by Ranka Burzan
Procrastination is the grave in which opportunity is buried.
The costs of procrastinating can be higher than we may think. According to Pies Steel, a human resources professor at the University of Calgary Haskayne School of Business, 95 percent of us procrastinate at times, while 25 percent of us are chronic offenders, who procrastinate in every area of life. Each year, thousands of businesses fail, adversely affecting people’s financial situations and forcing them to settle for less than they deserve. In many cases, this could be avoided if business owners became more proactive participants in their businesses, and here procrastination may play a part.
There are two types of procrastination.
The first type is deliberate procrastination:
“I’m going to wait until tomorrow; I don’t need it until Wednesday.”
This I-work-better-under-pressure attitude backfires and seldom works. By
postponing decisions, we eliminate our choices and set ourselves up for
The second type of procrastination is productive procrastination.
This kind is more deceptive. We are busy doing mundane chores, instead of doing
what will bring us more clients and revenue. You have to make a few
calls, but do everything possible to avoid it.
Suddenly your filing system needs purging, your furniture needs dusting, and a friend calls about that sale you were discussing. At the end of the day, you happily cross off your to-do list. But it’s a false sense of accomplishment, for you are no closer to your goal of making your business more successful.
Many of us fear failure, which is linked to perfectionism. It is hard to motivate yourself if you are not able to do something well. It is difficult to approach a potential client if you don’t have confidence, or you feel overwhelmed, tired, and defeated before you even start.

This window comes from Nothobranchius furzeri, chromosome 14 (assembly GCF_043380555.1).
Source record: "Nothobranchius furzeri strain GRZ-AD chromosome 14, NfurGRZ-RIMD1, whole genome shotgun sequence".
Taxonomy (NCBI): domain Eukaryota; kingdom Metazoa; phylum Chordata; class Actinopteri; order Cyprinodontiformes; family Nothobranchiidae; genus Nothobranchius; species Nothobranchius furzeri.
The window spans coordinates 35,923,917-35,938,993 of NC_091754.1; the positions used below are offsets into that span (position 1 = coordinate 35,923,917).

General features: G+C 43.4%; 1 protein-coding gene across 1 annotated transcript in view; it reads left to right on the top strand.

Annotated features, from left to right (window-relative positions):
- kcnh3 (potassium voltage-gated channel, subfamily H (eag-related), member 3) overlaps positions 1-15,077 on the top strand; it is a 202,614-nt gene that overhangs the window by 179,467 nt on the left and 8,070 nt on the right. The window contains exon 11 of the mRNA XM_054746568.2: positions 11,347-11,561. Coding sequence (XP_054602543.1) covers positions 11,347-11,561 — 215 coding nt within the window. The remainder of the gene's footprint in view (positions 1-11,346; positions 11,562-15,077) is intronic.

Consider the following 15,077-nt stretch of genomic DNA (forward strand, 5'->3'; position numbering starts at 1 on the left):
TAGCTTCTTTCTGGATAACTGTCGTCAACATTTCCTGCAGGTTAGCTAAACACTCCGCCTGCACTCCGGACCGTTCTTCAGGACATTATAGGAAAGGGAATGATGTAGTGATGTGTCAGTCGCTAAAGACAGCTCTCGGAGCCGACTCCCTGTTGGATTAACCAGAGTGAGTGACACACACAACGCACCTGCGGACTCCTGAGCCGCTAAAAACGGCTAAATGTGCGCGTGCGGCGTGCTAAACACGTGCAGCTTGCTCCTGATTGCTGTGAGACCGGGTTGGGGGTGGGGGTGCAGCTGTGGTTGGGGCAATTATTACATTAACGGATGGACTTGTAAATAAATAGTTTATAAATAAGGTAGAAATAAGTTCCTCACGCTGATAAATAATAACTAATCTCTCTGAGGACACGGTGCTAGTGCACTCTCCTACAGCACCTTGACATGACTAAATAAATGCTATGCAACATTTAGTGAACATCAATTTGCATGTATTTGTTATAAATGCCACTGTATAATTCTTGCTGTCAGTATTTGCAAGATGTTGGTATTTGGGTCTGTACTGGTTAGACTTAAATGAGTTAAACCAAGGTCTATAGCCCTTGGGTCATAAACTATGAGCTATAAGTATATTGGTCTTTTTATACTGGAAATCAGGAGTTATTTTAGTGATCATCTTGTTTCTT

Sometimes, though, we procrastinate because we are afraid of success. It goes something like this: “If I succeed in my business, I’ll have to travel and leave my kids. I’ll have to work 24 hours a day to keep up. I might as well stay small so I don’t have to think about the many steps required if I grow.”
This is also the fear of the unknown. There are many reasons that we procrastinate, but to succeed we need to move into action. My favourite quote from Og Mandino is “Action will destroy your procrastination.” What do you need to do to move into action?
There are steps to follow that will move you closer to active participation. The first step is identifying what you REALLY want. Learn everything you can, then line up what you need to do a good job: your resources, your time frame, and reward system.
Ask yourself this question: “Do I really want to do this project, or am I feeling pressured by something or someone?” When we are pressured to do a project that we find hard or boring, we resist until it becomes unbearable. Eventually, we quit, leaving ourselves disappointed.
I’d like to suggest taking time to create a simple plan of action. Whatever project you decide to do, big or small, break it down into manageable, small steps and work at it every day for at least 30 minutes.
Remember also, put a deadline on your project, so procrastination doesn’t get a chance to take hold.
Take time to create a beautiful and functional environment in your home or office, a place you love and one that is welcoming to your family, friends, and clients.
If your office looks like a public storage space, you will avoid working there. Making our space more attractive and functional will put us on the road to being more motivated and productive